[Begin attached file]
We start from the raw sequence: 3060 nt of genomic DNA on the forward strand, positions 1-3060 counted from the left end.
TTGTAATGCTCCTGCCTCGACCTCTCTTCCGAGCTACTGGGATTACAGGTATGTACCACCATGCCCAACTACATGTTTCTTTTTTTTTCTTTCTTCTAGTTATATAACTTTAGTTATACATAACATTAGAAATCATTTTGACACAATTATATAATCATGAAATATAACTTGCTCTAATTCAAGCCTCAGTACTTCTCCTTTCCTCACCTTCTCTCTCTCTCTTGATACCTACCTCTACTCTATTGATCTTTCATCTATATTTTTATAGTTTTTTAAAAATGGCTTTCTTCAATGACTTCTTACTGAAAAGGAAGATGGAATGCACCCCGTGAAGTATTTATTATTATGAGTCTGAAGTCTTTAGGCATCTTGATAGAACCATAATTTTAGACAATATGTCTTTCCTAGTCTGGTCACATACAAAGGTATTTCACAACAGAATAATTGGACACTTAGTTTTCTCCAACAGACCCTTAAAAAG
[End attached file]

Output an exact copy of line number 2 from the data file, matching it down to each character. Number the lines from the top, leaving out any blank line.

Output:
TTGTAATGCTCCTGCCTCGACCTCTCTTCCGAGCTACTGGGATTACAGGTATGTACCACCATGCCCAACTACATGTTTCTTTTTTTTTCTTTCTTCTAGTTATATAACTTTAGTTATACATAACATTAGAAATCATTTTGACACAATTATATAATCATGAAATATAACTTGCTCTAATTCAAGCCTCAGTACTTCTCCTTTCCTCACCTTCTCTCTCTCTCTTGATACCTACCTCTACTCTATTGATCTTTCATCTATATTTTTATAGTTTTTTAAAAATGGCTTTCTTCAATGACTTCTTACTGAAAAGGAAGATGGAATGCACCCCGTGAAGTATTTATTATTATGAGTCTGAAGTCTTTAGGCATCTTGATAGAACCATAATTTTAGACAATATGTCTTTCCTAGTCTGGTCACATACAAAGGTATTTCACAACAGAATAATTGGACACTTAGTTTTCTCCAACAGACCCTTAAAAAG